Grieving is like a roller-coaster ride
“It will get better with time” everyone said. What they forgot to mention is that YEAR TWO is a beast! I was numb during the first year of being a widow. From making funeral arrangements to fielding countless phone calls from family, friends and acquaintances, I was in a delicate bubble that shielded me from the harsh realities that where ahead. Around the end of YEAR ONE, the bubble popped and I had to face the truth. All our dreams and plans had gone down in flames. There would be no growing old together. The numbness had worn off and the sting of death left me writhing in pain. AS YEAR THREE rolled around, I was able to see the sun’s rays beaming down through the clouds that constantly seemed to be overhead. To this day though, there are times when his death hits me out of nowhere and the pain is all too real. Thankfully, however, I have longer stretches of sunshine.
Relax, it’s not that serious
Sure, we all know you can’t take life for granted but there’s something about losing your perfectly healthy soulmate to make you truly understand the fragility of life. The little things that used to ruffle my feathers no longer have an effect on me. A flat tire? It can be fixed. Burned dinner? Order pizza. I no longer allow mundane, insignificant issues to dictate the flow of my day. Tomorrow isn’t guaranteed so I strive to live the best possible life each day.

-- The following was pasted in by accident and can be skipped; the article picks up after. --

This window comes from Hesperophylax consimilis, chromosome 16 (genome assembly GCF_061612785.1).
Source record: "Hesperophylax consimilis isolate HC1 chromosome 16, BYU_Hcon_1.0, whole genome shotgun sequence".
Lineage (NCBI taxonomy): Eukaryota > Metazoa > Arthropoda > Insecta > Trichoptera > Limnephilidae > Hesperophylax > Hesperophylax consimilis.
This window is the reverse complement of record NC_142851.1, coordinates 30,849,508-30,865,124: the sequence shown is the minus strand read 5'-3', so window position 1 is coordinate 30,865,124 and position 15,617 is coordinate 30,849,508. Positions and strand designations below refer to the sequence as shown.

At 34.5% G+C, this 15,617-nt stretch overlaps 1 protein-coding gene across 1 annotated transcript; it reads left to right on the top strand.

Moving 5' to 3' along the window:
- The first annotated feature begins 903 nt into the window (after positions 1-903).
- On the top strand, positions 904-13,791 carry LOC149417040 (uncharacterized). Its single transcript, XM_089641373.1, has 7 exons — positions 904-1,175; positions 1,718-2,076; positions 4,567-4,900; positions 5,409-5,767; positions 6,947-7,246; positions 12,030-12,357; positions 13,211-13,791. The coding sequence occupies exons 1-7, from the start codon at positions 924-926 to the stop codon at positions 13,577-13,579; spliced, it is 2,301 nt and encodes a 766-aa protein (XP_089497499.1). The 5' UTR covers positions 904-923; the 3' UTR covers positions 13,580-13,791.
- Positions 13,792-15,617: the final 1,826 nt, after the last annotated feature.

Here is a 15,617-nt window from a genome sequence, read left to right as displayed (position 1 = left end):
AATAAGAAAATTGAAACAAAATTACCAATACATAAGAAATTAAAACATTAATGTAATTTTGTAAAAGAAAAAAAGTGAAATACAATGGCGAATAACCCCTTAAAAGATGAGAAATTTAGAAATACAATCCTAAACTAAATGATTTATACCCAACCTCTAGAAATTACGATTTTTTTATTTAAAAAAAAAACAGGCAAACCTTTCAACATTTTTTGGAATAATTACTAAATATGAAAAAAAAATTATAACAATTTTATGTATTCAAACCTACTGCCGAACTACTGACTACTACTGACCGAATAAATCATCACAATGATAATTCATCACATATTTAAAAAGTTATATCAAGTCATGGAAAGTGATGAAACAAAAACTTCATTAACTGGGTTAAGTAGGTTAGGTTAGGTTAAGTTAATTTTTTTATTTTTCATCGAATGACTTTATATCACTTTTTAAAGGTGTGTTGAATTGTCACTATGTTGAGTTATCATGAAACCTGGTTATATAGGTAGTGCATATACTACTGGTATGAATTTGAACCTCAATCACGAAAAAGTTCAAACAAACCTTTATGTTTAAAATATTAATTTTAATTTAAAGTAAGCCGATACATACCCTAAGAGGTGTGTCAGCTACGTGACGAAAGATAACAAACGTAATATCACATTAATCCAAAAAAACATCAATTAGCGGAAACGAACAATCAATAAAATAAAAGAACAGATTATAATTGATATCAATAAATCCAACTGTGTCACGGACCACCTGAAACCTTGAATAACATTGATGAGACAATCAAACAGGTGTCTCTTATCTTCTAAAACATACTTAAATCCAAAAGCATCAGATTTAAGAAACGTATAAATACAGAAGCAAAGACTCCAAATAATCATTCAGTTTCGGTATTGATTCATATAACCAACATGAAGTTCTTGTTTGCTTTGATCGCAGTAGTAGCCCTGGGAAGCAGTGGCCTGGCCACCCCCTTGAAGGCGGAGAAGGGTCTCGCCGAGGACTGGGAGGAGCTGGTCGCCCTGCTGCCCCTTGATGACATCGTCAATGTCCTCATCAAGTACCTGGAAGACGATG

Before becoming a widow, the only other widows/widowers I’d ever met were the older adults I encountered through my work with senior living communities. Through an online support group that I’ve started for young people who have lost a spouse and want to venture back into the dating world, I’ve learned that many in the widowed community feel judged. From how they handled their spouse’s estate to raising children and even how soon – or how long – it took them to “move on”. Nothing prepares you for losing a spouse. There is no manual and many of us are just taking it day by day. Offer compassion, not judgement.